Sunday 24 May 2015

Snapdeal aiming to race past Flipkart by year-end.

E-commerce company Snapdeal is aiming to surpass rival Flipkart's gross merchandise value (GMV) by the end of this year, said a senior in the company. The Delhi-based five-year-old e-tailer is targeting $10 billion (about Rs 62,000 crore) in GMV. Sources said last week the Bengaluru-based seven-year-old Flipkart planned to double GMV to $8 billion by December.

By December, Snapdeal's GMV will jump more than four times from about $2 billion now. "Electronics, one of the largest contributors to Snapdeal's sales, is estimated to become a $5-billion business, followed by fashion at $2 billion. The remaining will come from other categories put together," said the executive.

GMV in e-commerce means total sales value of the merchandise sold through the marketplace in a period. Most e-commerce companies refrain from sharing their revenues, owing to which the GMV run rate is often used to gauge their financial health. Revenues are a small proportion of GMV.

While Flipkart targets to ship a billion units a month and serve 100 million customers by 2018, Snapdeal is focusing more on its 40 million connected users, 70 per cent of which come from tier-II cities. Industry sources said Amazon India's GMV was about $1 billion.

"Focus on tier-II cities, rather than just metros, worked for Snapdeal very well. In tier-II cities, e-commerce is a 'need to have', while for the tier-I and metro cities, it is 'nice to have'," said the executive.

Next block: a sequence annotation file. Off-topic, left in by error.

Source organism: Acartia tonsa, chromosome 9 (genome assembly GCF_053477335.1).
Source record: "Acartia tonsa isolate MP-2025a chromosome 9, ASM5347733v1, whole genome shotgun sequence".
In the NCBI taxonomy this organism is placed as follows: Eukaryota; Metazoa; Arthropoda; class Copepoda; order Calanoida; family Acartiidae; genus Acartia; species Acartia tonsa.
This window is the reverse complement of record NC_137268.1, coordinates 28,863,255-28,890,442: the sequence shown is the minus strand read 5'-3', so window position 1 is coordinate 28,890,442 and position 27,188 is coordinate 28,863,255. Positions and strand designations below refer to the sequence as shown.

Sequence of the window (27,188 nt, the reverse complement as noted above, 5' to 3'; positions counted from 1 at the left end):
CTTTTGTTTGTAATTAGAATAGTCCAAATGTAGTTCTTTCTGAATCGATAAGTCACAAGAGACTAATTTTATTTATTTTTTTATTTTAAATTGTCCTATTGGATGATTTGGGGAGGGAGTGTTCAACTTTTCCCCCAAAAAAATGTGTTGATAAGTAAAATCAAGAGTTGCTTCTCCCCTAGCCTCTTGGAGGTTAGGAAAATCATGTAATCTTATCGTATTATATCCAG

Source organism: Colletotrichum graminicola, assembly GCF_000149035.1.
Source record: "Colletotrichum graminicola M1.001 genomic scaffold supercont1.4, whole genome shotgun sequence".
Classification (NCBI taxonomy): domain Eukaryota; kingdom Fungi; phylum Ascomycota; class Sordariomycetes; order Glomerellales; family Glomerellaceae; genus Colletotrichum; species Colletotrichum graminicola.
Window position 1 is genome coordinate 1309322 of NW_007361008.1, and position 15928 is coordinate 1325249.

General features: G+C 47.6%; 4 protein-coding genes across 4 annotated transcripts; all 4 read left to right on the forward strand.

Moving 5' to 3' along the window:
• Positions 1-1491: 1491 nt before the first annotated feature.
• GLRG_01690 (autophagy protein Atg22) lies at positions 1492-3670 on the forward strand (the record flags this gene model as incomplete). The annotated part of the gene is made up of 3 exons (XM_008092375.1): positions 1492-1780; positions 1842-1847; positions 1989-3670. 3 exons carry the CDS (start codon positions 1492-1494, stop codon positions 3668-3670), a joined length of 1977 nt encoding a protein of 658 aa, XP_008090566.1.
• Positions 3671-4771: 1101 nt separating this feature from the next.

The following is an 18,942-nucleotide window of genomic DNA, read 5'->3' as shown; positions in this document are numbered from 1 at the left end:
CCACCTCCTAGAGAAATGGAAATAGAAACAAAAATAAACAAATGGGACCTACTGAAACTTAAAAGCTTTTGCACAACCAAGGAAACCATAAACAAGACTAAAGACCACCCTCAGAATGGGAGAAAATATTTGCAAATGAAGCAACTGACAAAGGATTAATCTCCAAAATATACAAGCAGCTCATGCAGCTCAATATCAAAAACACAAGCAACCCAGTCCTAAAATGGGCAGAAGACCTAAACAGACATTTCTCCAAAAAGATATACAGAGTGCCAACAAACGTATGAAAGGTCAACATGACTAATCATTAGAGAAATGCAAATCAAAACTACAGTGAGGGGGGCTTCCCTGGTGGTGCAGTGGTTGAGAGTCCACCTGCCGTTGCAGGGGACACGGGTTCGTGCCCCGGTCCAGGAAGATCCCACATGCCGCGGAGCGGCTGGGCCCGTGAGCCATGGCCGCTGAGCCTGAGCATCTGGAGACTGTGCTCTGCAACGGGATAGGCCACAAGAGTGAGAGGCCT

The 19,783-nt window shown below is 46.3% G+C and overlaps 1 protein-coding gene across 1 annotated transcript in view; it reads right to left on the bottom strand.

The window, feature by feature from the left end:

Flipkart, the poster boy of Indian e-commerce, has been on a fund-raising spree in the past year, with its total cash infusion at about $2 billion. In the same period, Kunal Bahl-led Snapdeal has decided to stay conservative, raising about $1 billion, most of which came from Japan's SoftBank ($627 million).

While Flipkart is reportedly going for its next round of funding, Bahl's Snapdeal, the executive claimed, was "comfortably" funded till the time when it would turn cash-positive. "Well, there may be fresh funding if the company decides to go for more strategic partnerships. However, the company is yet to zero in on a timeframe for turning it into operating cash-positive," pointed out the executive.

Snapdeal founders have preferred funding from strategic investors even at lower valuations, rather than from financial investors offering much higher valuations, said the executive.

Indian e-commerce sector is in a hyper-growth mode, mainly because of fast-growing numbers of smartphone users with internet access in the past year. On the other hand, 2014 was a major breakthrough for a handful of e-tailers, with investors infusing fresh cash at higher valuations.

Consulting firm Technopak estimates Indian e-tailing will be worth $32 billion by 2020, more than 10 times its value of $2.3 billion in October last year.

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